BDEmailer: This App Doesn’t Do What You Think it Does

Engadget, Gizmodo, and 9 to 5 Mac seem to be puzzled about an app called BDEmailer, and why it’s allowed on the App Store. I think this is because they’re giving the app more credit than it’s due.

Engadget says Apple “violates its own policies” because the app’s SMTP feature “duplicates an exact function of Apple’s Mail application on the iPhone and touch.” I disagree. The product’s own demo video states that if “there’s more than two [email addresses] it will send them to Apple’s Mail, the SMT[P] only sends one address at a time.” That’s hardly a duplicate of Mail’s send feature. 
Gizmodo says Apple’s app store policies are a “crap shoot.” This may very well be true, but I’m not sure you could prove it by this app. They want to know “just what the hell is going on.” Well, what’s going on is this: BDEmailer is an enhancement to Apple’s Mail, and there are already plenty of those on the app store (e.g., Easy MailTouchType).
9 to 5 Mac says the app “goes up against Apple’s own email app,” which is the furthest from the truth because this app relies on Apple’s Mail app. 
In addition to SMTP, I believe some confusion stems from the app’s write-up in the app store. It talks so much about what you can do, it can give the impression it’s a Mail replacement. But it does not receive mail, and the limited sending is obviously an issue. Bottom line is that while this Mail enhancer seems more extensive than others — which duplicate some of BDEmailer’s features — it’s still just a Mail add-on, not a replacement.
Finally, none of this is meant to judge the app itself, or its potential usefulness as a Mail helper. This is not a review; I leave it to readers to use the app or read existing app store reviews and make their own determination. I’m simply responding to articles questioning why Apple did not disallow this app from the Store.

Break Away From MobileMe: 7 Free Services to Help You Make the Move

Apple’s replacement for .Mac has had a very rocky start, and has a long way to go before its ready to compete with free alternatives. Many users do not want to move away from MobileMe because of the deep integration with the Mac desktop, while others are reluctant because its hard to find another single service that provides all of the services that MobileMe does. If the latest outage has you ready to jump ship, here’s a guide to making the break.

Mail: Gmail

Making the transition to Gmail is very easy. Gmail allows you to use POP3 to download all of your existing mail from MobileMe into Gmail, and Gmail also allows you to send email as [email protected] allowing you time to migrate slowly. With instant search, integrated chat, nearly infinite storage, and an extremly fast interface, making the switch to Gmail not only replaces MobileMe Mail, it makes your email overwhelmingly more enjoyable.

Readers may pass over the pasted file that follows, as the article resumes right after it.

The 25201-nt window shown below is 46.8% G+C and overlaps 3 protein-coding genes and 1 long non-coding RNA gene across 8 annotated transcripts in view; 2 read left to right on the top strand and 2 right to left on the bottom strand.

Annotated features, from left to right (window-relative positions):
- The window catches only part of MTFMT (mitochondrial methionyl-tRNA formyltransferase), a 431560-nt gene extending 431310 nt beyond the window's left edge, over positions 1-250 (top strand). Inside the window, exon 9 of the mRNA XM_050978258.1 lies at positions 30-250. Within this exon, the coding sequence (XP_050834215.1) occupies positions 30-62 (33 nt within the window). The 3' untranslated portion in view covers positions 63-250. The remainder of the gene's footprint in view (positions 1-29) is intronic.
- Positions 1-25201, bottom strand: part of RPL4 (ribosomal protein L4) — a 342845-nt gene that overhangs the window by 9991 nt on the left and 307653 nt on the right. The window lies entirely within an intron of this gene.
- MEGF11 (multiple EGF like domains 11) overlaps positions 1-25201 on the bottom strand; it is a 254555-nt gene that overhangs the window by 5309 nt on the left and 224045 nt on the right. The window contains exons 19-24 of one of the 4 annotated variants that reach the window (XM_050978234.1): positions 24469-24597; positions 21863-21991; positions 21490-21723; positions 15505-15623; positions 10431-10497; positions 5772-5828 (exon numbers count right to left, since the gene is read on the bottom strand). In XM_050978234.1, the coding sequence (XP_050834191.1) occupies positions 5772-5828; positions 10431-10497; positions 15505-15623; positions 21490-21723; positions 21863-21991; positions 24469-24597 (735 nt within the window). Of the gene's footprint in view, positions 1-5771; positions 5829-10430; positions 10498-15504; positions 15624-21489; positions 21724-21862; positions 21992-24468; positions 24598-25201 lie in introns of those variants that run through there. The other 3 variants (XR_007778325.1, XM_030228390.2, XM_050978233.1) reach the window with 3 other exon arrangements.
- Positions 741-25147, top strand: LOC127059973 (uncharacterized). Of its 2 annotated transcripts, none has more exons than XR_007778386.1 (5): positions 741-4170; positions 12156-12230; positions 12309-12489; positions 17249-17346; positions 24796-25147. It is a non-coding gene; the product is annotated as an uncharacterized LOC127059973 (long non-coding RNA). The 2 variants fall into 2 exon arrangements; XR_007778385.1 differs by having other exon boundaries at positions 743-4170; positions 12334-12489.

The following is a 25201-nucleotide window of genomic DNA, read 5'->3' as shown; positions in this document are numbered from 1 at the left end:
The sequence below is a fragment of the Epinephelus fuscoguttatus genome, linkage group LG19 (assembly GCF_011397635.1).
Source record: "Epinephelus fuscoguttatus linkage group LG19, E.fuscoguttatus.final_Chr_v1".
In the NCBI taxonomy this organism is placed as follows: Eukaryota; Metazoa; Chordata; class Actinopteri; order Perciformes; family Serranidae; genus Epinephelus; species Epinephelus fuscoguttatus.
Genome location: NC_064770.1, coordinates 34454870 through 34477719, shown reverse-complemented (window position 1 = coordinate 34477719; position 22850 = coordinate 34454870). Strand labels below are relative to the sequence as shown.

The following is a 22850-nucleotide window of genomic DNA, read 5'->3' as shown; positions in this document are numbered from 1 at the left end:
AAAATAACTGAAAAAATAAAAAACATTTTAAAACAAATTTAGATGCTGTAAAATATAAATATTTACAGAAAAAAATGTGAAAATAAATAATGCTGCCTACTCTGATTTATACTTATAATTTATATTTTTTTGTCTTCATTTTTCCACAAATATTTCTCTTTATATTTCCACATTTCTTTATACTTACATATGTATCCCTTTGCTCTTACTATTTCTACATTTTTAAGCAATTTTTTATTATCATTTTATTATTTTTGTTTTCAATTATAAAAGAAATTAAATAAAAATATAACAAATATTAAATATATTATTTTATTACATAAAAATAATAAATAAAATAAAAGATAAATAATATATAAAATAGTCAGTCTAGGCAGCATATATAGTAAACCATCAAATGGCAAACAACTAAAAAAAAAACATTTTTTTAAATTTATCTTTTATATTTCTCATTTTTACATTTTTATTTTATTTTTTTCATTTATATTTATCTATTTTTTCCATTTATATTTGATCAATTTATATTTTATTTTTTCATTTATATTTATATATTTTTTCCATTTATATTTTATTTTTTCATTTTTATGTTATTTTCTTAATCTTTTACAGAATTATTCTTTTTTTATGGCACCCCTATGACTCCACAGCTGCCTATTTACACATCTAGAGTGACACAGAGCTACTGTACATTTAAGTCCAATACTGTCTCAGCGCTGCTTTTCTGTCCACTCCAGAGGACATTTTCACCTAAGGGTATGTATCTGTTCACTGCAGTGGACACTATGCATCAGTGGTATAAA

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How-To: Moving Email Between Macs

Moving Mail MessagesOf all the information I have stored on my Mac, email is by far the data I hold with highest regard. I choose not to use a web based email service such as GMail or MobileMe Mail — rather using the basic Mail application bundled with OSX. While my various accounts do utilize IMAP, all my archived mail messages are stored locally in various folders.
When recently moving to a new Apple machine, I needed to quickly and easily move all my email account data, messages and attachments, along with the data I’ve collected for my spam filtering application, SpamSieve. This process can be very straight forward when you know how.
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Smarts in Mail?

The upgrade to Leopard has improved more than just the OS – it made Mail, in my opinion, much more usable.
date.png

One of the best features is the data detection in the mouse pointer. Running your mouse over a date produces a small drop-down arrow that gives you the option to add it to iCal. The menu for addresses offers to find them in GoogleMaps, and names offer to add to Address Book, or show the Address Book entry, if one already exists.

The date feature can even recognize fuzzy dates, like ‘Wednesday after next’ and add them to iCal, complete with time, if that was included in the email. This effectively brings the link between Mail and iCal full circle, with the other half being reminder emails from iCal.

It’s got its flaws, sadly. For starters, it’s convinced that there is someone named “Rhode Island” who keeps emailing me and who desperately needs to be added to my address book. And, of course, it doesn’t do this in all parts of the OS. But the rest – it’s the little things that keep many Mac users using it, as opposed to the various other flavors of *nixy systems or even, gasp, Windows. This is a very elegant little thing.

How To: Import RSS Subscriptions into Apple Mail